Play Pause Do Your Virtual Documentation

Your Virtual Documentation

The process of documenting your procedures virtually is something we call Play, Pause, Do. This is where you take a written standard operating procedure and record a screen share that shows you actually doing the activity. Now not only are you seen doing the activity, but you can talk to your employees about it and answer questions about why you are doing it.

Play, Pause, Do requires a video associated with the written documentation for every standard operating procedure. Play, Pause, Do allows an employee who may have gone through two weeks of training several months ago to go back to the procedures and complete tasks more successfully.

The great thing is that once you have a video recording of something, it lives forever. You have crafted it, and it can be set on a Vimeo or YouTube account and played back as much as is needed. In addition, these accounts can be set to “private” so that only people with company email addresses, for example, can access them.

Why is all this documentation so important? So little human communication is fully understood in a single iteration. For example, only 55 percent of face-to-face communication is fully understood. That means that 45 percent of the time, people don’t correctly understand you, even if you are standing right in front of them! Moreover, only 37 percent of nonvisual verbal communication and 17 percent of written communication are fully understood. Isn’t that astounding? Quite literally, 83 percent of the time, you can expect your emails to be misunderstood. It is a natural human failing that can be overcome only by repetition and clarification.

Accept that because going throughout the world thinking, “Well, I told them,” will not help you scale. The onus is on you, the business owner and chief communicator, to clarify if you want to be successful.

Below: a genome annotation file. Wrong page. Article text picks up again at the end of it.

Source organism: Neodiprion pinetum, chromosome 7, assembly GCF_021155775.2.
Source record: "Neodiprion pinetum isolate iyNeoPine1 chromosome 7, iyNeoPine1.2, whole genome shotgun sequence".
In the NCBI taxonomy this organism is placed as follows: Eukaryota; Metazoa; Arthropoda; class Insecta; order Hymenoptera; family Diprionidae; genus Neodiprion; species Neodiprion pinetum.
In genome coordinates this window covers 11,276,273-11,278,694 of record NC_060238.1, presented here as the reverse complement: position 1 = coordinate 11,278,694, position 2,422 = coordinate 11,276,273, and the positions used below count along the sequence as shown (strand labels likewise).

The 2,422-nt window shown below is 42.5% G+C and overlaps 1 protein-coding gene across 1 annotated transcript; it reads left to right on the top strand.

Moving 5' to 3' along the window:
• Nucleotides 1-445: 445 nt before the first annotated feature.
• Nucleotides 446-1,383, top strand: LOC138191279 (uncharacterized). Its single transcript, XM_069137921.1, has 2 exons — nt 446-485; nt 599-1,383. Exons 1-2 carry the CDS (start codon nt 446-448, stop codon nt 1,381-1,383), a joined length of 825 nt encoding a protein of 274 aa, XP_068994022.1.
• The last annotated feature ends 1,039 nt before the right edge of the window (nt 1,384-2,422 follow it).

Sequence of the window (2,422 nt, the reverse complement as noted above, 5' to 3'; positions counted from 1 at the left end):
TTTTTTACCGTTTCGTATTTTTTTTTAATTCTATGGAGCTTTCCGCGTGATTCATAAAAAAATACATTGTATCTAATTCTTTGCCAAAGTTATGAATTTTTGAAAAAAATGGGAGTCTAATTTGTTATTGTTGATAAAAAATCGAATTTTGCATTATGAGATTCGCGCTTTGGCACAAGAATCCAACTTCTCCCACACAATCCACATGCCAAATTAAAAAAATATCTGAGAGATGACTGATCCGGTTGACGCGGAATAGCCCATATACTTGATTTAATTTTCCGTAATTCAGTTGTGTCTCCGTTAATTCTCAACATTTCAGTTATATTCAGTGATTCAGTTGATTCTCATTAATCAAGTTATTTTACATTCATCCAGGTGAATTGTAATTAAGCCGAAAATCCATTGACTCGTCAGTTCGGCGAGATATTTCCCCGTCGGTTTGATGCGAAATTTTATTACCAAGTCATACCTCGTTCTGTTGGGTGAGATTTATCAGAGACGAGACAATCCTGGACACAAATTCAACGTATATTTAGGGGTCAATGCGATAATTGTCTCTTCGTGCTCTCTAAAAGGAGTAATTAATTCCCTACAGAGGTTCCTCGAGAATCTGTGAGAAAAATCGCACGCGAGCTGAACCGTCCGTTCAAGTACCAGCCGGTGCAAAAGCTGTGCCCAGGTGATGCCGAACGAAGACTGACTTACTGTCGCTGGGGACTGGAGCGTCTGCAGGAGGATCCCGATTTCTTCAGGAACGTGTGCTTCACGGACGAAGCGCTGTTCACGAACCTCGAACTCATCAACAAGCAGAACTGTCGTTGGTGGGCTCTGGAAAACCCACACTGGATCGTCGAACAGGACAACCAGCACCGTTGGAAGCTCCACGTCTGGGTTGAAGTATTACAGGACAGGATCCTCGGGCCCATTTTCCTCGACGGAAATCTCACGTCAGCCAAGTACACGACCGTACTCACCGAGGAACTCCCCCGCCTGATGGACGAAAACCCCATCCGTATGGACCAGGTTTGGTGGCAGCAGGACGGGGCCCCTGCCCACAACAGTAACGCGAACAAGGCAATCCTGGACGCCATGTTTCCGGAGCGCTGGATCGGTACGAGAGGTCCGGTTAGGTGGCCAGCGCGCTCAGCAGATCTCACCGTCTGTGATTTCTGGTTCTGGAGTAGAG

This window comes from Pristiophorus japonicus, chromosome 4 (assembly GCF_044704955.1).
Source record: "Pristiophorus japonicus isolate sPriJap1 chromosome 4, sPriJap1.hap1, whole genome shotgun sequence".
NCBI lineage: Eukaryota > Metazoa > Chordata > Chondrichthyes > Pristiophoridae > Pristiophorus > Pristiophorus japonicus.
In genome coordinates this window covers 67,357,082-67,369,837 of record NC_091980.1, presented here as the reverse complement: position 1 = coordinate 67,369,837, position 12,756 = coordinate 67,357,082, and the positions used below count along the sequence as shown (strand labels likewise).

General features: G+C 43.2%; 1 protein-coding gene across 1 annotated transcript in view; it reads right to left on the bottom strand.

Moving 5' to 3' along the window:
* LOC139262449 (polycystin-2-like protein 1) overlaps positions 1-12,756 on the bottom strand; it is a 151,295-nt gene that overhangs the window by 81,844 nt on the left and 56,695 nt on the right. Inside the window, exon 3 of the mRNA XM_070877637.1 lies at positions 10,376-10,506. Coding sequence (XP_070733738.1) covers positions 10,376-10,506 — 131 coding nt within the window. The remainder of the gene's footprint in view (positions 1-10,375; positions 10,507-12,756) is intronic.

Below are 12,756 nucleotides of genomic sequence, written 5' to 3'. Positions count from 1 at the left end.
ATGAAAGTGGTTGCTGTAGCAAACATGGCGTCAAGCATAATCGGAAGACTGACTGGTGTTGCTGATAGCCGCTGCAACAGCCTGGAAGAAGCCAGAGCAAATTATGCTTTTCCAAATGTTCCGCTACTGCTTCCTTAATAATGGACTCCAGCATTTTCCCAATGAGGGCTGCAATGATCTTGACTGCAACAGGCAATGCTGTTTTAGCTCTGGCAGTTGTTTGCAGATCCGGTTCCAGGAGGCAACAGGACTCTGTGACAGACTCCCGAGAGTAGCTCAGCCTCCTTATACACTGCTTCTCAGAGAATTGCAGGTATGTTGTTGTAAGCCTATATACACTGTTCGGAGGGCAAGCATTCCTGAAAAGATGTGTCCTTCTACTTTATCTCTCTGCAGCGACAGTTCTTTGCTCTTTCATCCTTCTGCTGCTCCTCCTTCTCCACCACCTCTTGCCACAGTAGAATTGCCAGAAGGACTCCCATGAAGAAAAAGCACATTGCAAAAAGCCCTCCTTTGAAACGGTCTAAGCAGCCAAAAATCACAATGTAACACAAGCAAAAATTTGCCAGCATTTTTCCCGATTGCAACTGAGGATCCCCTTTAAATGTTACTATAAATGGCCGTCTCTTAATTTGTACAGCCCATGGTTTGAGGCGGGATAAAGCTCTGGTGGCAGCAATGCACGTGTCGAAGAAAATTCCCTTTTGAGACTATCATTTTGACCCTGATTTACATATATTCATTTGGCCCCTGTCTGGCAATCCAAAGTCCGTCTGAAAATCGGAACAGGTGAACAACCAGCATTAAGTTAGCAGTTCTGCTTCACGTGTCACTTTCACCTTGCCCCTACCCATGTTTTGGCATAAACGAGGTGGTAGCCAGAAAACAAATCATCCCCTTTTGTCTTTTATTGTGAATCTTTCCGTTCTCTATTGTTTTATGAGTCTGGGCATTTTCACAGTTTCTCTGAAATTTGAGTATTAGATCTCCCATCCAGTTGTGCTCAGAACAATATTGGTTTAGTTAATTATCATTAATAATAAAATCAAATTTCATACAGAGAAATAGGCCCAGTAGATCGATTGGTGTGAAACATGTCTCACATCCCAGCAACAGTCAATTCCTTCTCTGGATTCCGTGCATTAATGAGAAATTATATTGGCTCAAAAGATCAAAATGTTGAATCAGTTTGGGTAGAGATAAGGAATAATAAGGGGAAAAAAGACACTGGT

One of the hardest pills I had to swallow was understanding that my adult learners need to hear something, on average, seven times before they fully can appreciate and implement a new change inside of a business. You might be thinking, “Well, I don’t hire average, Daniel,” and perhaps that’s true, but even if you get someone twice as adapt and intelligent, you’ll need to make sure there are several reminders, perhaps three to four reinforcements, of a new concept. So, to be perfectly frank, while this book is to help our clients learn best practices, it also serves a purpose for our internal team here at MyOutDesk.

It is a reinforcement point in our understanding of our company’s vision and mission.

When you are a business owner in the weeds, so to speak, it may not seem like a good use of your time to document all this training. You might be thinking, “This is a lot of work!” But trust me when I say you will be glad you followed the process to the letter. Once it is done, it can be replicated a thousand times. And it might not even take up as much time as you think. You can record yourself as you go about doing the tasks you want to delegate, like making sales calls, for example. Rather than spending three hours concocting a dummy training scenario, record a video of a real call. Then it doesn’t become a lot of work for you and, overall, is less burdensome.